Si el Señor será tan*

Cover illustration: Two mexican peasants pushing a horse-drawn cart and photo of Les Paul and Mary Ford

Cover illustration: Two mexican peasants pushing a horse-drawn cart and photo of Les Paul and Mary Ford

I have always been taught to say “the Lord Willing” whenever I spoke of future plans in my life. Over the years, I have grown to respect and to repeat the phrase. It is one of those phrases that hits me just about every time I hear it.

Well, it hit me again with the 1955 song Amukiriki, which is Spanish for “The Lord Willing.”

Amukiriki is a melodious little song written by Bob Russell and Jerry Livingston that charted in 1955, reaching the number thirty-eight position. The only charted recording was by Les Paul and Mary Ford. This song was not one of the duo’s greatest hits, certainly nothing like How High The Moon, Bye Bye Blues, The World Is Waiting For The Sunrise, and Vaya Con Dios. The song apparently was used in a film entitled Amukiriki that featured Les Paul and Mary Ford. The film was inspired by the true travel adventure of Senora Adriana de Zola in Baja California, Mexico. (I have not been able to find any other information about this film.)

Les Paul (birth name: Lester William Polsfuss) met country-western singer Iris Colleen Summers in 1945. They began working together in 1948, at which time she adopted the stage name of Mary Ford. They were married in 1949. The songs they recorded featured Mary Ford harmonizing with herself and Les Paul’s multiple guitars. Paul and Ford used the now-universal recording technique known as close miking, a system in which the microphone is less than six inches from the singer’s mouth. This produces a more-intimate, less-reverberant sound than is heard when a singer is one foot or more from the microphone. When implemented using a pressure-gradient (uni- or bi-directional) microphone, it emphasizes low-frequency sounds in the voice due to the microphone’s proximity effect and can give a more relaxed feel because the performer is not working so hard. The result is a singing style that diverged strongly from the unamplified theater-style singing, that was heard in musical comedies of the 1930s and 1940s.

Les Paul had hosted a fifteen-minute radio program, The Les Paul Show on NBC Radio in 1950, featuring his trio (Ford, rhythm player Eddie Stapleton, and himself) and his electronics, recorded from his home and with gentle humor between Paul and Ford bridging musical selections, some of which had already been successful on records, some of which anticipated the couple’s recordings, and many of which presented re-interpretations of such jazz and pop selections as In The Mood, Little Rock Getaway, Brazil and Tiger Rag.

The show also appeared on television a few years later with the same format, but excluding the trio and retitled The Les Paul & Mary Ford Show (also known as Les Paul & Mary Ford at Home) with Vaya Con Dios as the theme song. Sponsored by Warner Lambert’s Listerine mouthwash, it was aired on NBC Television during 1954-1955, and then syndicated until 1960. The show aired five times a day, five days a week for only five minutes (one or two songs) long, and therefore was used as a brief interlude or fill-in in programming schedules. Since Paul created the entire show himself, including audio and video, he maintained the original recordings and was in the process of restoring them to current quality standards until his death in 2009.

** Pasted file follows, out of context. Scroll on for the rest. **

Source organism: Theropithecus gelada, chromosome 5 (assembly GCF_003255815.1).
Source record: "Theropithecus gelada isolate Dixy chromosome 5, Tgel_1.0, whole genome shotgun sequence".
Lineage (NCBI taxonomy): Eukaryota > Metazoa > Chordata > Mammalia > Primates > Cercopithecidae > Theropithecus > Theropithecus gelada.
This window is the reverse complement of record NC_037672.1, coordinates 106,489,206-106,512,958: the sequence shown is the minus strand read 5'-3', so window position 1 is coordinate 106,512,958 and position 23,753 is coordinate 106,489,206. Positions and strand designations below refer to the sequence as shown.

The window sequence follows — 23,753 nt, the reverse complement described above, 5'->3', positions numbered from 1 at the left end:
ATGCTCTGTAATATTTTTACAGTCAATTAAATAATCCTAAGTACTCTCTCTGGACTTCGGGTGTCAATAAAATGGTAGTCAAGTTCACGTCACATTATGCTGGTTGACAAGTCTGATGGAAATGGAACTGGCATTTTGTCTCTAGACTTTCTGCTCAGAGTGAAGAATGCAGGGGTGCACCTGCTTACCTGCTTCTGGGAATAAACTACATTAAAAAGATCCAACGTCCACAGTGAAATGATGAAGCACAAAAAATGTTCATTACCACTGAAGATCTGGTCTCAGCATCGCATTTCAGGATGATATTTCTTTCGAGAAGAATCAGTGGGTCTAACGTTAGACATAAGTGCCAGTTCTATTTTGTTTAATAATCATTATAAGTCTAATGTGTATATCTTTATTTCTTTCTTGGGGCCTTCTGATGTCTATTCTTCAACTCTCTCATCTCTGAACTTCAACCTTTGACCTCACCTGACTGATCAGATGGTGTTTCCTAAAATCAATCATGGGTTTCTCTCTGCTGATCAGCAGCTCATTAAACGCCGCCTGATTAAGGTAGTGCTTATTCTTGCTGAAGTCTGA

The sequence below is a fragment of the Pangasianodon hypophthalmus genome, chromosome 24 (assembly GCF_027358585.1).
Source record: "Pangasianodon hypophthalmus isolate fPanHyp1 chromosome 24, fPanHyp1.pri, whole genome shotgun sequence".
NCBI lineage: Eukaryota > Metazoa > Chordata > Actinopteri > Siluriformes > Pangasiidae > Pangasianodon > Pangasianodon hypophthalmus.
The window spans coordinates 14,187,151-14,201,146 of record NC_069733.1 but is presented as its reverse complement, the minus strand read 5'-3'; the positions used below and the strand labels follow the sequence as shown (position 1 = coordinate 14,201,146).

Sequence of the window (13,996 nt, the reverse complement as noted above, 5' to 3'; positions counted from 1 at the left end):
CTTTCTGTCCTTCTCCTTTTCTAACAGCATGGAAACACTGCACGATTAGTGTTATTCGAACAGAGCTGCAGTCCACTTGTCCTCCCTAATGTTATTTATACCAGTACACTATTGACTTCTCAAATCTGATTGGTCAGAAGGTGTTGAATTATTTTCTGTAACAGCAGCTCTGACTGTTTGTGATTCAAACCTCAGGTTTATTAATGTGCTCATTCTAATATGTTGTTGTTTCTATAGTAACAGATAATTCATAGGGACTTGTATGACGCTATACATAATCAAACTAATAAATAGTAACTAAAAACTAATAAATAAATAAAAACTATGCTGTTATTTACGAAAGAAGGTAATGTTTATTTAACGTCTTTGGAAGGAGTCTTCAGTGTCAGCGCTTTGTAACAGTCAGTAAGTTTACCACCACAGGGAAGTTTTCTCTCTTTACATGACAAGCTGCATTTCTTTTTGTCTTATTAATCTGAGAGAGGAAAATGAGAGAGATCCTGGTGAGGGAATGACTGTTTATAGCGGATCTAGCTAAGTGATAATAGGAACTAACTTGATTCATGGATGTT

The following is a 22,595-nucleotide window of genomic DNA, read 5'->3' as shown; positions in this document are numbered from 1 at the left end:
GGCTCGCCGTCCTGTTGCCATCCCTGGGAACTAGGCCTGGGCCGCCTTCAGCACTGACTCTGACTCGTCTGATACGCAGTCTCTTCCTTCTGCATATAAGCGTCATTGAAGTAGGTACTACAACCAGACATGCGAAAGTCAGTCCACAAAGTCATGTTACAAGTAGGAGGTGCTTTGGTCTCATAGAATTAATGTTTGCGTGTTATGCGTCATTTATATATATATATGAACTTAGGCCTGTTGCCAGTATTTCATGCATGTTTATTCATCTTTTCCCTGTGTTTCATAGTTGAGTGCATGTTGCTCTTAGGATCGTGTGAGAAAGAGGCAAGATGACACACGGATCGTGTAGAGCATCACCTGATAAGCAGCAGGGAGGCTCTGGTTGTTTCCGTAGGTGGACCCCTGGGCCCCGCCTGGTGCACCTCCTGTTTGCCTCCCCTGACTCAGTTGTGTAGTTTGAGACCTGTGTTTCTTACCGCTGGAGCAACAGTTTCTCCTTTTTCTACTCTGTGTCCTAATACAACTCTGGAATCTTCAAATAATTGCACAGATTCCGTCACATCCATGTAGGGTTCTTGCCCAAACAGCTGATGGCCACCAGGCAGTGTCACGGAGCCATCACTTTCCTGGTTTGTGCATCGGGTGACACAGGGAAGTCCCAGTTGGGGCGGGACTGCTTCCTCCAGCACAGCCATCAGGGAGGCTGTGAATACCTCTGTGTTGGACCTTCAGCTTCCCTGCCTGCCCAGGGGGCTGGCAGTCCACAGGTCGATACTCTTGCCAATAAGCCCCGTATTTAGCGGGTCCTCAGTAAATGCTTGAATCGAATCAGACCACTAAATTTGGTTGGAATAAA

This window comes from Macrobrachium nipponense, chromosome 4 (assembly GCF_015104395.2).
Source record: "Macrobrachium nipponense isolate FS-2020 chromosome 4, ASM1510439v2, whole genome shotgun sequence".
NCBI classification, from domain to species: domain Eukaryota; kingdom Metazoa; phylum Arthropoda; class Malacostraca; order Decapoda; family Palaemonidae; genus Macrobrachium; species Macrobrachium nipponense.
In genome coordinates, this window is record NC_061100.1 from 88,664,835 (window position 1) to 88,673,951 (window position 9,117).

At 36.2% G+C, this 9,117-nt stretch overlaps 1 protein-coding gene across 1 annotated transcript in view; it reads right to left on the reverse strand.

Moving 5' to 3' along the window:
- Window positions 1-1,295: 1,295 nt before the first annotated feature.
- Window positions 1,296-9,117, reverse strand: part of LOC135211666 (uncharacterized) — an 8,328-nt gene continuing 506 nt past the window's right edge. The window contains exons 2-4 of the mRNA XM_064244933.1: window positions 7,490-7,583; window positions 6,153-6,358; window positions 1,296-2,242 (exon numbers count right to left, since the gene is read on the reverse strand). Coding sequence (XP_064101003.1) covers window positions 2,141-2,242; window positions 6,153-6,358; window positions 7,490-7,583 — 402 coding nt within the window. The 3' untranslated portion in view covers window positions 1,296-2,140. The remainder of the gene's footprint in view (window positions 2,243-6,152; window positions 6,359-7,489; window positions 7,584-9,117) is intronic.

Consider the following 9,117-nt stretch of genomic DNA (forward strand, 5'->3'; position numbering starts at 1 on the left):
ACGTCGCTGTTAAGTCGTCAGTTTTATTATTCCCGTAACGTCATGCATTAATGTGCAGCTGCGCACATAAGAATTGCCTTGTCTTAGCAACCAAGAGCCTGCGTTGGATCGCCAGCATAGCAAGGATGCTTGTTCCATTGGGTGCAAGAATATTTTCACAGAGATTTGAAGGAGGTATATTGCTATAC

During his radio shows, Paul introduced the fictional “Les Paulverizer” device, which multiplies anything fed into it, such as a guitar sound or a voice. It was Paul’s way of explaining how his single guitar could be multiplied to become a group of guitars. The device even became the subject of comedy, with Ford multiplying herself and her vacuum cleaner with it so she could finish the housework faster. Later, Paul created a real Les Paulverizer that he attached to his guitar. The invention allowed Paul to access pre-recorded layers of songs during live performances so he could replicate his recorded sound on stage.

* Si el Señor será tan is Spanish for “If the Lord shall will it so.”

THE LYRICS
Amukiriki (The Lord Willing)
Words and Music by Bob Russell and Jerry Livingston

Amurkriki, amukiriki, amukiriki
The Lord willing I’ll be with you
A distant journey, a safe tomorrow
Amukiriki
Then you’ll hold me as I always want you to

In Mexico, amukiriki is as old as Mexico
And it means the Lord be willing
If the Lord shall will it so
Only then will there be harvest
Only then will rivers flow
No more adios to you
I’ll be close to you
If the Lord shall will it so

So I say “amukiriki”
With you deep inside my heart
Knowing that the Lord be willing
We won’t always be apart
After many purple twilight’s
We will see a morning glow
And I will run to you
Bring the sun to you
If the Lord shall will it so

THE RECORDING

Les Paul and Mary Ford

1 Comment

Filed under Pop Music

One response to “Si el Señor será tan*

  1. Bert

    “Amukiriki” is definitely not Spanish for anything. The letter ‘K’ only occurs in foreign words in Spanish. Spanish for “God willing” is “Si Dios quiere” or “Como Dios sea servido”. Google Translate thinks it’s Swahili, but then cannot translate it! “Amukiriki” is either a made-up word to fit the melody, or a word in a language unknown to Google. “The Lord Willing” is an alternative title for the song, not a translation of “Amukiriki”.

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